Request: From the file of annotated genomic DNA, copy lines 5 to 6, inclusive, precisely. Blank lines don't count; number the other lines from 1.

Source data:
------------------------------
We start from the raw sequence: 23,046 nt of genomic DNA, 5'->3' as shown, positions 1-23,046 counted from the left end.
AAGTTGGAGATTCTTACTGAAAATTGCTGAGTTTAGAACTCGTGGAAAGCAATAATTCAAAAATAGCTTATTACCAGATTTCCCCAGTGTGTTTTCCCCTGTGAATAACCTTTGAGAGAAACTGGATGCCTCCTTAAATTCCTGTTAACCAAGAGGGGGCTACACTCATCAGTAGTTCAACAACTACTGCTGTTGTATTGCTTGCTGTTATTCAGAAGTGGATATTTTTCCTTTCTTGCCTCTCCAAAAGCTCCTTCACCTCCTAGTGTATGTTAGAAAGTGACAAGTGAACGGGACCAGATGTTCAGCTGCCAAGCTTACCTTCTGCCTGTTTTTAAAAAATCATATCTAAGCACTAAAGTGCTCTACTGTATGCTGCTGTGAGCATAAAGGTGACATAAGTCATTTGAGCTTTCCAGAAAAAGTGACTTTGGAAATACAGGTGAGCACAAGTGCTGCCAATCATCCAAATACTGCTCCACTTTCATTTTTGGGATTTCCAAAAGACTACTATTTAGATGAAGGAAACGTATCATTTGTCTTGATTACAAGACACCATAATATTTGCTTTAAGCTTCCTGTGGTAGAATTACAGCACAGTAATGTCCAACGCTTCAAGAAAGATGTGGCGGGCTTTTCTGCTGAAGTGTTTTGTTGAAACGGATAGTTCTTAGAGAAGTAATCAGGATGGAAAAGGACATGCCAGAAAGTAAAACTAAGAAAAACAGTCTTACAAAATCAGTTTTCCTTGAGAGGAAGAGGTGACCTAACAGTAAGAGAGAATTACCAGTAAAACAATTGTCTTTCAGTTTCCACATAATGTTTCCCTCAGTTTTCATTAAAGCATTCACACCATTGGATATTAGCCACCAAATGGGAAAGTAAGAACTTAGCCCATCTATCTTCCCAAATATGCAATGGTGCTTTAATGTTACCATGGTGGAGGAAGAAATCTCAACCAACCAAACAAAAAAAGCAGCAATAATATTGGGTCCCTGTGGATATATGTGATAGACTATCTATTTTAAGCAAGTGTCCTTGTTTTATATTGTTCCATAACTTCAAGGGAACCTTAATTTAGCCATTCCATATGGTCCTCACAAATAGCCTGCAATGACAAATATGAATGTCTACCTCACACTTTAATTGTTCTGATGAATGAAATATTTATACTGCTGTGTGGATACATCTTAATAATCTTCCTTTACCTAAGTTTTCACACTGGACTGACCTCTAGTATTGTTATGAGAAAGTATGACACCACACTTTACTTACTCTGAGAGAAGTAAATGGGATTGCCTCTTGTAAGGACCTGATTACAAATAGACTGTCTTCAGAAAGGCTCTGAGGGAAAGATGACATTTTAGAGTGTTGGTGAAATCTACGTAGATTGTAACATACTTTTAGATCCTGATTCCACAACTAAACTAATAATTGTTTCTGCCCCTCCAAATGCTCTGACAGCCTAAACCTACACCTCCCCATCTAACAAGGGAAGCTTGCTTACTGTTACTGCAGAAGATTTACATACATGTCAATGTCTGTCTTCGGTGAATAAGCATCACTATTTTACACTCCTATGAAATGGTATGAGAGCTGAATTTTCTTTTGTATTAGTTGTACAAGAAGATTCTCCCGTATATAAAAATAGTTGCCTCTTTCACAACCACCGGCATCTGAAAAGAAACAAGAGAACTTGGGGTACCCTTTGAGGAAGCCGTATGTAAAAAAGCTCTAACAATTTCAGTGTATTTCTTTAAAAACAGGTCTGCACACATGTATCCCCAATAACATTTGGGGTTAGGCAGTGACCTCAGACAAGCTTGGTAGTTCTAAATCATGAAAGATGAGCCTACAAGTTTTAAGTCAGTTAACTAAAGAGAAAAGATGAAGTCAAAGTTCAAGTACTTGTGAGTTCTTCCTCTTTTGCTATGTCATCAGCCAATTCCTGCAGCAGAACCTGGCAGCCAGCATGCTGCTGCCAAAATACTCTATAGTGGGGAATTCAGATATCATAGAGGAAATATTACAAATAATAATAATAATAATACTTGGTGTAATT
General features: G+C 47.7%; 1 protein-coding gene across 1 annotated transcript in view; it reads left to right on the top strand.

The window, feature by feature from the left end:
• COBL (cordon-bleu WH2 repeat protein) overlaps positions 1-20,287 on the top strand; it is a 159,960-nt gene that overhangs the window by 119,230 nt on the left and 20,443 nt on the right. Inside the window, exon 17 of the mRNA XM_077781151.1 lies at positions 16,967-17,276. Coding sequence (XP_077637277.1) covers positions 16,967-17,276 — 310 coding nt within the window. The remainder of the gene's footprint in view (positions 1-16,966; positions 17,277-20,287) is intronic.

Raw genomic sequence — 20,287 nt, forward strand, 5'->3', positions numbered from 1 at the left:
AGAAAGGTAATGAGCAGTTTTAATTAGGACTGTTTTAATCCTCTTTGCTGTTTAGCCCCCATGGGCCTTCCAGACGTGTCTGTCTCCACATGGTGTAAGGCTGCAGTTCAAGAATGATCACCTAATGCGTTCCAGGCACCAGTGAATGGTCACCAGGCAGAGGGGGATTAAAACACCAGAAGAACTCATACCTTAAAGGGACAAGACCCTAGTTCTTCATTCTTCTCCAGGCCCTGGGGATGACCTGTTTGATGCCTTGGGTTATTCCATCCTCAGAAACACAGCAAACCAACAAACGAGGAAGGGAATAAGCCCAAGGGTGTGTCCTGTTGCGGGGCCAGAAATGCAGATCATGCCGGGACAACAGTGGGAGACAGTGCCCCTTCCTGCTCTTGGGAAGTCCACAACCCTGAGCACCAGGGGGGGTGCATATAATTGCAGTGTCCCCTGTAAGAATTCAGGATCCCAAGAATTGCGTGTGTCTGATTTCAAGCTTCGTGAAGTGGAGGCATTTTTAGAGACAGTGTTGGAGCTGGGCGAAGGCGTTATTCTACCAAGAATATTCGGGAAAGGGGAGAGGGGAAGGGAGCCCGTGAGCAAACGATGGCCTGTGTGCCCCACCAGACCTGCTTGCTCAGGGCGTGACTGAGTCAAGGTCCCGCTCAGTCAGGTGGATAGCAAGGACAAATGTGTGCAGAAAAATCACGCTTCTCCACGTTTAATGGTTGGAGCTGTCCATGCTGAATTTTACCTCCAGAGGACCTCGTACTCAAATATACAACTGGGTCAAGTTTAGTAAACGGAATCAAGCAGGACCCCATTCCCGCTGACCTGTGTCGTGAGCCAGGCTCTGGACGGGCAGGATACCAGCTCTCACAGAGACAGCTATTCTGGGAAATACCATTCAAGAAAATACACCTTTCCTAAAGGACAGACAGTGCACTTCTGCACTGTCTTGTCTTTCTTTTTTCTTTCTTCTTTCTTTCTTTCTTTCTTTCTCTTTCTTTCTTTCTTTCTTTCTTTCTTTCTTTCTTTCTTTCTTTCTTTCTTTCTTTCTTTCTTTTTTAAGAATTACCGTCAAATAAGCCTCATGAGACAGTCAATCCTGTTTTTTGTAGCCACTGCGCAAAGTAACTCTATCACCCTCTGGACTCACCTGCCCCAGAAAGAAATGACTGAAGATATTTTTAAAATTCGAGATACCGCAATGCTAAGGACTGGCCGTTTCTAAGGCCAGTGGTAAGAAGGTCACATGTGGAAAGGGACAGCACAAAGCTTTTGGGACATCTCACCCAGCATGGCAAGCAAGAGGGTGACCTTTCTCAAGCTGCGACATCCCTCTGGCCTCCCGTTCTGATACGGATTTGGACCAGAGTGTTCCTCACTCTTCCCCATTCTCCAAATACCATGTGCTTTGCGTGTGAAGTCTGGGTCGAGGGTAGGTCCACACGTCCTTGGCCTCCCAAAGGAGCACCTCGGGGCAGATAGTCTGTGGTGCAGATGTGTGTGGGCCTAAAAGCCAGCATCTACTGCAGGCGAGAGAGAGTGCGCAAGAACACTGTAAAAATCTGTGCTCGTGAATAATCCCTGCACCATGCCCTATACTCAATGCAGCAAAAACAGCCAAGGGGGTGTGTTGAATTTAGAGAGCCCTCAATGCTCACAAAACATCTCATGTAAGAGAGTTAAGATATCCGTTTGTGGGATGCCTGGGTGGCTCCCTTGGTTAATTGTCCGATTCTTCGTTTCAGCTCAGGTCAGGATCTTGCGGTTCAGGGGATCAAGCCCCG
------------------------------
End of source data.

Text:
• COBL (cordon-bleu WH2 repeat protein) overlaps positions 1-20,287 on the top strand; it is a 159,960-nt gene that overhangs the window by 119,230 nt on the left and 20,443 nt on the right. Inside the window, exon 17 of the mRNA XM_077781151.1 lies at positions 16,967-17,276. Coding sequence (XP_077637277.1) covers positions 16,967-17,276 — 310 coding nt within the window. The remainder of the gene's footprint in view (positions 1-16,966; positions 17,277-20,287) is intronic.

Raw genomic sequence — 20,287 nt, forward strand, 5'->3', positions numbered from 1 at the left: